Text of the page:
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Stellantis CEO Carlos Tavares, with the concept electric Ram Revolution. Photo: Bridget Bennett/Bloomberg

The Electric: EV Makers Brag About Next-Gen Batteries, but They Won’t Be Ready Soon

Photo: Stellantis CEO Carlos Tavares, with the concept electric Ram Revolution. Photo: Bridget Bennett/Bloomberg

Welcome back to The Electric! 

To compete with China in the electric vehicle battery race, the U.S. has placed its bet on leapfrogging technology—next-generation silicon and lithium-metal batteries that would eclipse the graphite-based technology that Chinese companies dominate. This week, we look at the probability that few of the next-gen companies will be ready for mass production by the end of the decade.   

Late to the electric vehicle race, Stellantis CEO Carlos Tavares bounded onstage Thursday at the Consumer Electronics Show, the biggest tech event of the year, and boasted: In 2026, he said, Stellantis would produce a sleek new electric version of the popular Ram pickup truck. Among other bells and whistles, a breakthrough solid-state lithium-metal battery would power the electric Ram, delivering 30% greater energy density than today’s conventional batteries—enough to take the truck more than 500 miles on a charge.

But the battery Tavares described, developed by Factorial Energy, a startup based in Woburn, Mass., is not likely to be ready by then. In November, Factorial briefed me on its development of an EV-size 40 ampere-hour battery that was delivering fewer than half the 800 cycles of charging lifetime that automakers demand. So I was surprised Friday when Factorial announced that it had just delivered a 100Ah battery to Stellantis and was starting the process of commercial qualification, an exacting industry regimen that usually takes four years. Stellantis declined to comment. But in an interview, Alex Yu, Factorial co-founder and chief technology officer, agreed that 2026 seemed like an aggressive timeline. “It’s very bold,” he said.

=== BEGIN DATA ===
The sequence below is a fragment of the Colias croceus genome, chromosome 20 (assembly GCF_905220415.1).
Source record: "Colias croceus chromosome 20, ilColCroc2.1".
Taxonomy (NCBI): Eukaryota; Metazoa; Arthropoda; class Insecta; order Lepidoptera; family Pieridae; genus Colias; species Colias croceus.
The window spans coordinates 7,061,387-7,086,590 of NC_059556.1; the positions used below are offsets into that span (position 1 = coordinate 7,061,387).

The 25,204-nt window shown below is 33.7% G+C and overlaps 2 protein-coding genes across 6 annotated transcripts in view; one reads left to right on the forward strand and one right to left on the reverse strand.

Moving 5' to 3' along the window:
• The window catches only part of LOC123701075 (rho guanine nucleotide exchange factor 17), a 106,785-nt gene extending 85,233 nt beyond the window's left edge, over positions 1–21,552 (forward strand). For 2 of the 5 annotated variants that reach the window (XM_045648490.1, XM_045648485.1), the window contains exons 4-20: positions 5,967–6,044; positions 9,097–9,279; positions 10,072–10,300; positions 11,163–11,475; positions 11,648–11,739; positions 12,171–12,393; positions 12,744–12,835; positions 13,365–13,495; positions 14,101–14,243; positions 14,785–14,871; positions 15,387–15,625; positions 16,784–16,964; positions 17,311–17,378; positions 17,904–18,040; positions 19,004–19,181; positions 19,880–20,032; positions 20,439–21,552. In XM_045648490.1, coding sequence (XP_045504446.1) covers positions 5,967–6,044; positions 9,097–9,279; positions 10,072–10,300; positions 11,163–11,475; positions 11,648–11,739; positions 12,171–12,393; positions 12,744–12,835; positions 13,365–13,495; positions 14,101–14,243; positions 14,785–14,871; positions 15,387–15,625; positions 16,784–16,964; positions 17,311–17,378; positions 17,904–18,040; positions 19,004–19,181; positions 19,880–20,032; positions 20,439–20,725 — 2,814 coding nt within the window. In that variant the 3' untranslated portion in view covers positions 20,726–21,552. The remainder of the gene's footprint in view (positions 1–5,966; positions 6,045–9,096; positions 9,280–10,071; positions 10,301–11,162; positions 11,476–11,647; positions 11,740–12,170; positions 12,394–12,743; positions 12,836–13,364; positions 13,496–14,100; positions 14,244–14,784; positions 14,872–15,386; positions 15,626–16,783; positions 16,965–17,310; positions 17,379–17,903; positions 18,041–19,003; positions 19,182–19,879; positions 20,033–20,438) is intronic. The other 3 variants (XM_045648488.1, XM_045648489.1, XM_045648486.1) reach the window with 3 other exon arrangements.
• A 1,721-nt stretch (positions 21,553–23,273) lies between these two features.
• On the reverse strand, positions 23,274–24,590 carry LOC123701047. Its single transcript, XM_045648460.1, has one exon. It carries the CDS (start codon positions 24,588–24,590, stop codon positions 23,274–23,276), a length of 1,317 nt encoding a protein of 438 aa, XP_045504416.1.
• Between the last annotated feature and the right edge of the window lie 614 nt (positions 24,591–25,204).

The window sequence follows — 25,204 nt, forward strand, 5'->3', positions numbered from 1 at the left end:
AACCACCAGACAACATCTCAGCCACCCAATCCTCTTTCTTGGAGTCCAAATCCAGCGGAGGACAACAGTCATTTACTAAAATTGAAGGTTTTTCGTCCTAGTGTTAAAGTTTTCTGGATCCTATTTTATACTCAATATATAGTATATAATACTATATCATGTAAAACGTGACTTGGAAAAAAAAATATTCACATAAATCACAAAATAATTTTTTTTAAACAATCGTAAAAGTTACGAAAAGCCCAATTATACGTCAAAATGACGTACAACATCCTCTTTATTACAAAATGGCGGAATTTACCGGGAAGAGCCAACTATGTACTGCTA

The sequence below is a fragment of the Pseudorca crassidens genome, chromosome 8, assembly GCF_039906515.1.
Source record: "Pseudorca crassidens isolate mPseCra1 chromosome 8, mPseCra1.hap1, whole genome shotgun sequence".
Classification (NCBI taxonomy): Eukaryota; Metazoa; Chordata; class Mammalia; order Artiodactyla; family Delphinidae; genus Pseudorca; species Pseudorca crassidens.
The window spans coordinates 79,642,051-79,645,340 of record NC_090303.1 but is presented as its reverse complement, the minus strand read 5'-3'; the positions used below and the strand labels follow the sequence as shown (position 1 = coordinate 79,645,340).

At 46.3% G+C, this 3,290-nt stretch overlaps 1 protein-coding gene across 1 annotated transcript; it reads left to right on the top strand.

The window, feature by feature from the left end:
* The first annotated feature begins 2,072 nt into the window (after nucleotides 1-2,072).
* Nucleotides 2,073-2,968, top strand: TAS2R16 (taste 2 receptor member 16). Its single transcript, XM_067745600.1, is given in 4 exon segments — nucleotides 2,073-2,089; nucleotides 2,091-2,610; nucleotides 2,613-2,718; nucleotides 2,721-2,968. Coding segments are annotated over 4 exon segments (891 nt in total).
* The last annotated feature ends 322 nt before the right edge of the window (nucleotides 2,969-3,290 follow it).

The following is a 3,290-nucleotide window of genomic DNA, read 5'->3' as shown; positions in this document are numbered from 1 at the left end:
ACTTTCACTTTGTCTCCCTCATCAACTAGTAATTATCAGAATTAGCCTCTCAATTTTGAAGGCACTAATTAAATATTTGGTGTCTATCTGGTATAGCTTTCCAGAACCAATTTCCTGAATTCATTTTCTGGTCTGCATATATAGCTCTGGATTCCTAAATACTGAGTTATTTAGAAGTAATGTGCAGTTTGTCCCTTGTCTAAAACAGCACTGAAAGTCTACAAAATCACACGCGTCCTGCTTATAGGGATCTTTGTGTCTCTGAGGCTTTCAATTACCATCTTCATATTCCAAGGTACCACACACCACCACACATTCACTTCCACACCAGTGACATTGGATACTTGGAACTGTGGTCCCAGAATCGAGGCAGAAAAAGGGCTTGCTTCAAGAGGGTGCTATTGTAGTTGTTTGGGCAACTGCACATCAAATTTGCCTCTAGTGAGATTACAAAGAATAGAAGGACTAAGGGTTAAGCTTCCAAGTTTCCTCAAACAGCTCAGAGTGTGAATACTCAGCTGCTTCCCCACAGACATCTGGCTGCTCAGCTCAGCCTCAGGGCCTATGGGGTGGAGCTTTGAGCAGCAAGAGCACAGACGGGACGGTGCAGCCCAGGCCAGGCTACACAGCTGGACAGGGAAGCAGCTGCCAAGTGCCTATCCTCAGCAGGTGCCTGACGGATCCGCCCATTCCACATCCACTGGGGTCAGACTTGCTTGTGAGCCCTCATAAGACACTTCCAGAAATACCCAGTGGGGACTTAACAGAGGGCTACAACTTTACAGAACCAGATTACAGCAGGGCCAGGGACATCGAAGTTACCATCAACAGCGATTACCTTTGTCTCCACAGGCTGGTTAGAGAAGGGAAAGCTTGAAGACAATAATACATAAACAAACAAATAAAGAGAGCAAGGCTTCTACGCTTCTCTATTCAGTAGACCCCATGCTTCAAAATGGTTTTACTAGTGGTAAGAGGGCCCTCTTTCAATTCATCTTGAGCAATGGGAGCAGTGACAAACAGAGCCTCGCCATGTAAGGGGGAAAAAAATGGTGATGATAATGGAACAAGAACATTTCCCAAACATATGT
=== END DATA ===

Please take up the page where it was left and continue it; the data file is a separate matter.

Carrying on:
Most major automakers are in the same situation as Stellantis: General Motors, Ford, Volkswagen, BMW and others have showered next-generation silicon and lithium-metal battery startups with cash, trumpeting plans to use the batteries to deliver cheaper EVs with greater driving range by around the middle of the decade. GM has suggested it will use a lithium-metal battery made by SES; VW has said it will use a lithium-metal battery developed by QuantumScape. But few of the battery startups seem likely to reach commercial-scale production any time soon. That will leave the EV makers with almost no alternative to conventional lithium-ion batteries at least through the end of the decade. Because solid state technology is so new and no one has manufactured solid electrolyte at large scale, most experts believe the type of lithium-metal batteries Factorial is developing, for instance, won’t be ready for mass production until the 2030s.

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